Agreed.

You could say the same thing about C/C++. Why do I have to include all these header files. Just include everything.

Elehisie:
The '*' only imports the package level you are at. If you want to import the channels subpackage then you have to import that separately.

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i see -_-
anyway...

I dont mind much about importing hundreds of bazilions packages...

I come from Delphi, where you have extremely-long-refering-to-almost-everything "uses" clauses

its jsut better not to import the same things twice :)

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Guest Anonymous Poster
Quote:
Original post by CaptainJester
That was done on purpose.


Oh, like the compiler bug which won't let you delegate to other constructors except in the first line, for no actual reason, yet it has its own dedicated error message? :P

I didn't say it wasn't deliberate, just that it was a decision I feel they made without thinking about it enough (like some of the "improvements" c# made deliberately compared to java, where it genuinely appears they simply didn't think about the *reasons* java does certain things for long enough to realise why they really shouldn't try to get rid of them).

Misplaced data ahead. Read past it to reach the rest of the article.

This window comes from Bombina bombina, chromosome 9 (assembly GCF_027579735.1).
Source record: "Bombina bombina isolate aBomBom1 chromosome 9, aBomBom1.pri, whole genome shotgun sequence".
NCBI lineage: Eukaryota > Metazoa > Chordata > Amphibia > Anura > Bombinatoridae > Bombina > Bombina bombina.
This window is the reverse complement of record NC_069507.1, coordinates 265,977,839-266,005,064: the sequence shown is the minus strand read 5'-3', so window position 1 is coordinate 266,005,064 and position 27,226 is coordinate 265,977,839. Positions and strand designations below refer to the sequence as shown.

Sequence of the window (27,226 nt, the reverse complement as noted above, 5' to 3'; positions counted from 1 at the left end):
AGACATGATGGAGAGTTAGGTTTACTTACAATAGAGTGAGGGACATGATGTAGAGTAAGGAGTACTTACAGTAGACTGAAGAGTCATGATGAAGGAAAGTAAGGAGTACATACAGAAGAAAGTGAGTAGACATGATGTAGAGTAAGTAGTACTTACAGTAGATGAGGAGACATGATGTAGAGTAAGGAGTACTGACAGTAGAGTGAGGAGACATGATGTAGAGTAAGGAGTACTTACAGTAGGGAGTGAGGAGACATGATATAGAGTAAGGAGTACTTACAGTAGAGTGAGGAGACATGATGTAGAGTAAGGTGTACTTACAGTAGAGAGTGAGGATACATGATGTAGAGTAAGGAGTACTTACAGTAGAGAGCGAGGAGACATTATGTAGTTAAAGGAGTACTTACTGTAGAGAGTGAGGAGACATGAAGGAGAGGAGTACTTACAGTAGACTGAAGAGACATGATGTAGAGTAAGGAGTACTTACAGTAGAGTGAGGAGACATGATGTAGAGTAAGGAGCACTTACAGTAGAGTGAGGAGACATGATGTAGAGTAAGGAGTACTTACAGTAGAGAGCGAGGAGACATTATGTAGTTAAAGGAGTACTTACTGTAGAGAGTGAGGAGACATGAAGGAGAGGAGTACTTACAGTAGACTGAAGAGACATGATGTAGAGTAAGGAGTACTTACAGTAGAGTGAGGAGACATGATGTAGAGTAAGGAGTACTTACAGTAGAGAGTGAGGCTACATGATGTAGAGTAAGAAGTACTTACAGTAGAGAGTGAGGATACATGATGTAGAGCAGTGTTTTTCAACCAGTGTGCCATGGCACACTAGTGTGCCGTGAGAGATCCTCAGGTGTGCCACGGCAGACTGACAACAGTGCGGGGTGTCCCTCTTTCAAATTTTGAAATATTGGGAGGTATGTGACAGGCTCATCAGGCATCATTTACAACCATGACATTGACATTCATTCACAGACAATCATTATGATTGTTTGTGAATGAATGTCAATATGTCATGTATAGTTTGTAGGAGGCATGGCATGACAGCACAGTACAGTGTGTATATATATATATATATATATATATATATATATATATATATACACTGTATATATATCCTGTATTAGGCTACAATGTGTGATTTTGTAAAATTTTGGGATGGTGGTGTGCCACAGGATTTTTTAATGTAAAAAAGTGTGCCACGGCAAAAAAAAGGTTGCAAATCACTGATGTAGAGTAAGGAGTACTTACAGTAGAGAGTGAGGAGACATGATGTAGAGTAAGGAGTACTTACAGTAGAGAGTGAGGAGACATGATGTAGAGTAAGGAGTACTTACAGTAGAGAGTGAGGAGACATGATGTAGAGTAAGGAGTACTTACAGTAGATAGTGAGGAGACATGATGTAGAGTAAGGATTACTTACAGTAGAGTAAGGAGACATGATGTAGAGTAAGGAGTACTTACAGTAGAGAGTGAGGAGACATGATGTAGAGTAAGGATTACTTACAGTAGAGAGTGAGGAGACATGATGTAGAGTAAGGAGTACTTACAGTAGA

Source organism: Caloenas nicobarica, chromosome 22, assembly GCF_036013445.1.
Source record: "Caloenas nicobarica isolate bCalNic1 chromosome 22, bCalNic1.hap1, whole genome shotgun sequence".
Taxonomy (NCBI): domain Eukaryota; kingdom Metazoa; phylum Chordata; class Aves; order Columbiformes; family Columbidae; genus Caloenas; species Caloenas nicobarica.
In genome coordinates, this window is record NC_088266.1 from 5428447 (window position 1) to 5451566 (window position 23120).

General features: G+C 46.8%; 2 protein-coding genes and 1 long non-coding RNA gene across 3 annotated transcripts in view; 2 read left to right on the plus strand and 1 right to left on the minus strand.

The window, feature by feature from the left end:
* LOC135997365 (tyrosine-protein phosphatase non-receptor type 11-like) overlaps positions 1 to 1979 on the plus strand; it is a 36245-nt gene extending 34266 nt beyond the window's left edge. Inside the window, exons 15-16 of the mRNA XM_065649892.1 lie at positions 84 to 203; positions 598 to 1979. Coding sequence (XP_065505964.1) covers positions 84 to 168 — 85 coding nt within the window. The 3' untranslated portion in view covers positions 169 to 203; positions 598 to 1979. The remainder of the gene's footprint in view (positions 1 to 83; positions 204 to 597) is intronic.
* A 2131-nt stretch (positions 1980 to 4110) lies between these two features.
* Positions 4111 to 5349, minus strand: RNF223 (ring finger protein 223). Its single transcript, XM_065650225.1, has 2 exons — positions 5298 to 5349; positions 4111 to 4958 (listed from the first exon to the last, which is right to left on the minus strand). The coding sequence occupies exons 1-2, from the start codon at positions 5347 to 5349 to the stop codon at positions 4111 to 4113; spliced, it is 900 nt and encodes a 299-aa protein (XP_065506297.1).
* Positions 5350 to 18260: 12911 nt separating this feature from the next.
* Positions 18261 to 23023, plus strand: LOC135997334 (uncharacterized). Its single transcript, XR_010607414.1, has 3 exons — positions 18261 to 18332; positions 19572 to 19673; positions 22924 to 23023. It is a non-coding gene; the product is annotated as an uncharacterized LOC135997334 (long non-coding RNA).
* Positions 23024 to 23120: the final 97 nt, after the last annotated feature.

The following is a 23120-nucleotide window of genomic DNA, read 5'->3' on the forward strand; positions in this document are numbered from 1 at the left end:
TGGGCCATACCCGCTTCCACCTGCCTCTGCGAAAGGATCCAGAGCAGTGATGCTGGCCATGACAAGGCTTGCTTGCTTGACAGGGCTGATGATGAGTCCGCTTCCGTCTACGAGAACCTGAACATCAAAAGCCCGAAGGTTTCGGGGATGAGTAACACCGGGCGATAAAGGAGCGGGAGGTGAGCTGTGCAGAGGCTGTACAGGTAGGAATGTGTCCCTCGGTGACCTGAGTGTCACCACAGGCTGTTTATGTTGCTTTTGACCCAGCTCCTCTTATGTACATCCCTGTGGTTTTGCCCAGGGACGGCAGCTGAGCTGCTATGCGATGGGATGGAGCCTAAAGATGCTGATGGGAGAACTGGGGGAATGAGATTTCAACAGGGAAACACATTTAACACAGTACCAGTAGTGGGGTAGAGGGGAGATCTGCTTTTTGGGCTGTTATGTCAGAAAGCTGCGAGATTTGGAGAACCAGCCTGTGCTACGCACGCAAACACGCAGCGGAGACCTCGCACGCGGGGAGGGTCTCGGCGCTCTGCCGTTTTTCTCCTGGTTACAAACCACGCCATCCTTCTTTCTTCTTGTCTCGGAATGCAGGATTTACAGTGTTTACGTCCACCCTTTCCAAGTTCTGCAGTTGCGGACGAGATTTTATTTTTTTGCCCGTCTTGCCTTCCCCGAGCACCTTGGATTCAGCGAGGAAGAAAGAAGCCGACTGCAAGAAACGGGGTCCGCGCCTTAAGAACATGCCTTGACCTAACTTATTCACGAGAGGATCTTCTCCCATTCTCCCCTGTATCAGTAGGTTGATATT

Shrug. It was a bit of a rant, a personal bugbear, so I'm happy to accept it may just be me who hates it.

Quote:

I work on a real large OOP software project and we don't use any imports with '*'. I think is a matter of personal preference. And if you have several hundred imported classes in a source file, then you have to seriously look at what you are doing.


Yup. And I've done it so often (seriously doubted what a team was doing, and tried to think of a different arrangement that would solve things) that I've got used to the fact that it is actually a fact of life in a sufficiently complex OOP project. The best improvement I could think of was that "some projects may be too inter-dependent for OOP", but *assuming* you're happy with the vast number of imports you actually get a clean system using OOP, so I just shrugged and moved on.